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Farmers Almanac
The 2014 Farmers Almanac
Farmers' Almanac

How Much Snow Can Fall in One Day?

How Much Snow Can Fall in One Day?

December isn’t usually the snowiest month of the year for most regions, but the past week has brought a lot of snow to many areas of the country, setting records for the month in some parts of the Midwest. Those “records” have amounted to less than a foot of snow in most areas, though. They still don’t touch the three records for the most snowfall in a single day:

The all-time world record for the largest snowfall in a single day was set in the United States on December 4, 1913, when Georgetown, Colorado received a staggering 63” of snow — more than five feet! No snowstorm in nearly 100 years has dumped more snow in one day, though two other U.S. storms have come close.

On December 29, 1955, 62” of snow fell on Thompson Pass, Alaska, coming a single inch shy of tying the 1913 record.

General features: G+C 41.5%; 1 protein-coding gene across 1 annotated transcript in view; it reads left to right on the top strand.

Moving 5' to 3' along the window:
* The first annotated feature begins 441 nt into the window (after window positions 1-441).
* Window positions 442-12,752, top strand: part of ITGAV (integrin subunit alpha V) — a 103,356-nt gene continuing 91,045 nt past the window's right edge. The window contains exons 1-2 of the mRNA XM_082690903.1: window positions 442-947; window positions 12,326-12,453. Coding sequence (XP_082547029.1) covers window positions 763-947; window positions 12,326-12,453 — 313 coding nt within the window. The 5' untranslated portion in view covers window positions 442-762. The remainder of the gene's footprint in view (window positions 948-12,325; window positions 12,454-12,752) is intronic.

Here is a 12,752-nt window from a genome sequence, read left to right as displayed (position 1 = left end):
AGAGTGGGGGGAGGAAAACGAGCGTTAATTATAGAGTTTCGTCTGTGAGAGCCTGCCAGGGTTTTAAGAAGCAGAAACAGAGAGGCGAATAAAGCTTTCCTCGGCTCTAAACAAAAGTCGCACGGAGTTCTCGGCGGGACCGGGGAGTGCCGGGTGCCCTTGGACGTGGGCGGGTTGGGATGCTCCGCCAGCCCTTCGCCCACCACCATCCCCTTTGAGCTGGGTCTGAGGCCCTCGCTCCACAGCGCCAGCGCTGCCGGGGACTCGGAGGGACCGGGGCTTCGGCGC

The third largest single-day snowfall occurred January 19, 1933, smack in the middle of the other two records, when 60” fell on Giant Forest, California.

The record for the largest single-day snowfall in Canada goes to Tahtsa Lake West, British Columbia, where 57” fell on February 11, 1999.

Though these records may seem unbelievable, they still pale in comparison to the record for the largest snowfall during a single storm. Read about that record-setting storm here.

If you notice a hole in the upper left-hand corner of your Farmers' Almanac, don't return it to the store! That hole isn't a defect; it's a part of history. Starting with the first edition of the Farmers' Almanac in 1818, readers used to nail holes into the corners to hang it up in their homes, barns, and outhouses (to provide both reading material and toilet paper). In 1910, the Almanac's publishers began pre-drilling holes in the corners to make it even easier for readers to keep all of that invaluable information (and paper) handy.